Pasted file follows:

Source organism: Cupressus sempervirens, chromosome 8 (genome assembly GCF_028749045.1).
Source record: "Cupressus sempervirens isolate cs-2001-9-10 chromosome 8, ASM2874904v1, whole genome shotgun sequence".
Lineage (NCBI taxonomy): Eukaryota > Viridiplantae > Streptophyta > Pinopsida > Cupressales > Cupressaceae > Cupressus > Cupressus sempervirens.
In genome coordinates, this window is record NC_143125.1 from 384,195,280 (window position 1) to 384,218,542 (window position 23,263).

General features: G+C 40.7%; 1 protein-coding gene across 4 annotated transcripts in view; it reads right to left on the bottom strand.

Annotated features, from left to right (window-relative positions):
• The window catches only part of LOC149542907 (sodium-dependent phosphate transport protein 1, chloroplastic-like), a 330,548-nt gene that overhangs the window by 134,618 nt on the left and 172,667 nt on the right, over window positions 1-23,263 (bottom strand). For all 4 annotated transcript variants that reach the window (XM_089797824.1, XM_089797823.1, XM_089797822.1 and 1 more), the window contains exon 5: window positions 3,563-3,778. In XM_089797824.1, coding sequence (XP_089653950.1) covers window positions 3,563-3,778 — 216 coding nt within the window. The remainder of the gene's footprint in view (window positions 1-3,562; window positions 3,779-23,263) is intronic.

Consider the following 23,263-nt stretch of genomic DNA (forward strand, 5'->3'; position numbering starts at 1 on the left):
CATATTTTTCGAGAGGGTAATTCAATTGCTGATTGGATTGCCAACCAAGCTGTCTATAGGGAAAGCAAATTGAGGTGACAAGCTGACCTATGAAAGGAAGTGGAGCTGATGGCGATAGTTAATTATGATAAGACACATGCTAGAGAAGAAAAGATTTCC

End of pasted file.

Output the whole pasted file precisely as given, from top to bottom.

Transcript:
Source organism: Cupressus sempervirens, chromosome 8 (genome assembly GCF_028749045.1).
Source record: "Cupressus sempervirens isolate cs-2001-9-10 chromosome 8, ASM2874904v1, whole genome shotgun sequence".
Lineage (NCBI taxonomy): Eukaryota > Viridiplantae > Streptophyta > Pinopsida > Cupressales > Cupressaceae > Cupressus > Cupressus sempervirens.
In genome coordinates, this window is record NC_143125.1 from 384,195,280 (window position 1) to 384,218,542 (window position 23,263).

General features: G+C 40.7%; 1 protein-coding gene across 4 annotated transcripts in view; it reads right to left on the bottom strand.

Annotated features, from left to right (window-relative positions):
• The window catches only part of LOC149542907 (sodium-dependent phosphate transport protein 1, chloroplastic-like), a 330,548-nt gene that overhangs the window by 134,618 nt on the left and 172,667 nt on the right, over window positions 1-23,263 (bottom strand). For all 4 annotated transcript variants that reach the window (XM_089797824.1, XM_089797823.1, XM_089797822.1 and 1 more), the window contains exon 5: window positions 3,563-3,778. In XM_089797824.1, coding sequence (XP_089653950.1) covers window positions 3,563-3,778 — 216 coding nt within the window. The remainder of the gene's footprint in view (window positions 1-3,562; window positions 3,779-23,263) is intronic.

Consider the following 23,263-nt stretch of genomic DNA (forward strand, 5'->3'; position numbering starts at 1 on the left):
CATATTTTTCGAGAGGGTAATTCAATTGCTGATTGGATTGCCAACCAAGCTGTCTATAGGGAAAGCAAATTGAGGTGACAAGCTGACCTATGAAAGGAAGTGGAGCTGATGGCGATAGTTAATTATGATAAGACACATGCTAGAGAAGAAAAGATTTCC